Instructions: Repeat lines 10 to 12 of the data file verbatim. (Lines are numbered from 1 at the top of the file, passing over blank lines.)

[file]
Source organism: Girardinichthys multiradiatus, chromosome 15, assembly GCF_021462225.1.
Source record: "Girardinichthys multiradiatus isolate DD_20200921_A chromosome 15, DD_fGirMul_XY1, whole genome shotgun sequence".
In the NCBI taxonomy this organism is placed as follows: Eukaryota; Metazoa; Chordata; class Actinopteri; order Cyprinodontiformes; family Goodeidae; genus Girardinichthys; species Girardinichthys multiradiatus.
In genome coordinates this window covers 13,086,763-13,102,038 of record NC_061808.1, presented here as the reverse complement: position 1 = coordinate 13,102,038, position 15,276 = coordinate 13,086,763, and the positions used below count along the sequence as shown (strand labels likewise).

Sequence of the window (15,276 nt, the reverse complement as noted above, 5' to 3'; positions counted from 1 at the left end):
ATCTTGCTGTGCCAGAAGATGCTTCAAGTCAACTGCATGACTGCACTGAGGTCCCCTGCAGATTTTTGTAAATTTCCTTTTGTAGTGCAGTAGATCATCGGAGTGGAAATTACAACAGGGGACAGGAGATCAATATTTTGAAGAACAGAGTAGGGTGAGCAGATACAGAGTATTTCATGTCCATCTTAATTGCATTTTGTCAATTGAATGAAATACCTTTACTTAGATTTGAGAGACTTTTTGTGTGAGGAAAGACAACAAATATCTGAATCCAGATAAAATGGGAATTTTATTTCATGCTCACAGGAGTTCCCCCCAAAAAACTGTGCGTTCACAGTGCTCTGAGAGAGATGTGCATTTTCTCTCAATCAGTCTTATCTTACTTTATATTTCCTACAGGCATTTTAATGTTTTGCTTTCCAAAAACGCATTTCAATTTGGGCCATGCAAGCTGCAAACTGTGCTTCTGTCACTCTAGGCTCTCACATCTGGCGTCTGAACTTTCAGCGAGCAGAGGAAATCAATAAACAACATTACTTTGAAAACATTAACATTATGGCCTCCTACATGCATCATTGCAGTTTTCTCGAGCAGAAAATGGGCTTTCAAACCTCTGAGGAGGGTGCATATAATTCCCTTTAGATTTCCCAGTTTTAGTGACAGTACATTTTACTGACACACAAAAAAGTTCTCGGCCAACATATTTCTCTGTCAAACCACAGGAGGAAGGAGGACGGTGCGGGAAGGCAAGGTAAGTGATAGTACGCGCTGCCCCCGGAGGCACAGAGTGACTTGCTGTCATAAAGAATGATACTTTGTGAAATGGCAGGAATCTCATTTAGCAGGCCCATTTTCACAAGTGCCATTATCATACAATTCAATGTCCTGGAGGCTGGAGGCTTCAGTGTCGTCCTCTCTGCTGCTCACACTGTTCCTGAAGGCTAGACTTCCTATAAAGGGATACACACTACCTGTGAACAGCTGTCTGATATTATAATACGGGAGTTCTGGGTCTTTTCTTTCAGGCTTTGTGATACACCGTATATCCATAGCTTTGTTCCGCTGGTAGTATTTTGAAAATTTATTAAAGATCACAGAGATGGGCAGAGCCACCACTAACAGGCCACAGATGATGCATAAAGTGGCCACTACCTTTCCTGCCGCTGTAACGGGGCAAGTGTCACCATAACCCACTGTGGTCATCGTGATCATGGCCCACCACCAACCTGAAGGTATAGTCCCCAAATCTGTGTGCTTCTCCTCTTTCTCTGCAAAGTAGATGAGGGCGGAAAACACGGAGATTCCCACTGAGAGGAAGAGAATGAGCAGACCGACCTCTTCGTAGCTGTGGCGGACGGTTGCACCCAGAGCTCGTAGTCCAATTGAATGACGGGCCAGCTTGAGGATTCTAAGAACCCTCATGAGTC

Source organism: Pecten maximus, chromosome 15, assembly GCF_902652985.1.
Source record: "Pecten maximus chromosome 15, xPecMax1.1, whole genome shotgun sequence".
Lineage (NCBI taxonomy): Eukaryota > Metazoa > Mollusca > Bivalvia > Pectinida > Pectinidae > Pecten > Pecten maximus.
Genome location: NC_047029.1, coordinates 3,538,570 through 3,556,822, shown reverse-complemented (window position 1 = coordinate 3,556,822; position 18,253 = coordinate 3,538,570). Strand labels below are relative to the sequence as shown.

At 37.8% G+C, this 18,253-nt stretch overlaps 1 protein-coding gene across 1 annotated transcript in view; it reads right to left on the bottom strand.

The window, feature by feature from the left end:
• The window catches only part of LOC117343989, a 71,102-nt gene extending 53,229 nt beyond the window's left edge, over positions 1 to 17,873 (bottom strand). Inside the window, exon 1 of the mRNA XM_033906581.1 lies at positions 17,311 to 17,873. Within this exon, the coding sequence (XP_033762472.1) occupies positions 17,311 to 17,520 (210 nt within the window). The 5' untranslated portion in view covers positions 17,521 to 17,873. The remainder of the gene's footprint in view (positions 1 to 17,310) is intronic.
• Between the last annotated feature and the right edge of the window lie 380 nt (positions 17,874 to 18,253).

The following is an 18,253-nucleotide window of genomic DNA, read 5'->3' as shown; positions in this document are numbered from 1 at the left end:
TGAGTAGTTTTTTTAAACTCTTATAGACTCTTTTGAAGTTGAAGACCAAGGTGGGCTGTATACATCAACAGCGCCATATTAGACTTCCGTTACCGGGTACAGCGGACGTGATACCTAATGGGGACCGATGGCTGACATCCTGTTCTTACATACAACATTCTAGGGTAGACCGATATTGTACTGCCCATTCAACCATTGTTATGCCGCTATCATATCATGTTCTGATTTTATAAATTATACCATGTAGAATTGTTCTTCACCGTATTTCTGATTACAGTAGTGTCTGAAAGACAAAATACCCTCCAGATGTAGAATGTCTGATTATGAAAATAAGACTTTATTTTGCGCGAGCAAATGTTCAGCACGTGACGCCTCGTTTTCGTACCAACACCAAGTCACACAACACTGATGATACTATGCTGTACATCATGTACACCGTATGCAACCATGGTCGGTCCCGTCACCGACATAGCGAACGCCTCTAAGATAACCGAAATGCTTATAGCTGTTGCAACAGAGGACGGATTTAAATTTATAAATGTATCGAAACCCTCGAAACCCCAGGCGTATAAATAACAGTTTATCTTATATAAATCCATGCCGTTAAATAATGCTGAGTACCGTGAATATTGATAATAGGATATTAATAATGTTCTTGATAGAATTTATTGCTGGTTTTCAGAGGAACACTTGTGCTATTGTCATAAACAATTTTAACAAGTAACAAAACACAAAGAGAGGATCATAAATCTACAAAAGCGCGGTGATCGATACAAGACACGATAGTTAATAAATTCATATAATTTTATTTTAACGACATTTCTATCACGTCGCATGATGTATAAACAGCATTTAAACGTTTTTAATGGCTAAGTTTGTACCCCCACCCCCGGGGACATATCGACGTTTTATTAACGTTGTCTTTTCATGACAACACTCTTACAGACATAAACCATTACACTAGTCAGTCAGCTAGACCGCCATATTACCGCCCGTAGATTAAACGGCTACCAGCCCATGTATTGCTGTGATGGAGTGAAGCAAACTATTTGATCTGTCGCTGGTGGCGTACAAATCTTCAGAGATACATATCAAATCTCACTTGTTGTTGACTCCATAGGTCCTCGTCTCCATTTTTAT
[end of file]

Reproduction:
Genome location: NC_047029.1, coordinates 3,538,570 through 3,556,822, shown reverse-complemented (window position 1 = coordinate 3,556,822; position 18,253 = coordinate 3,538,570). Strand labels below are relative to the sequence as shown.

At 37.8% G+C, this 18,253-nt stretch overlaps 1 protein-coding gene across 1 annotated transcript in view; it reads right to left on the bottom strand.

The window, feature by feature from the left end: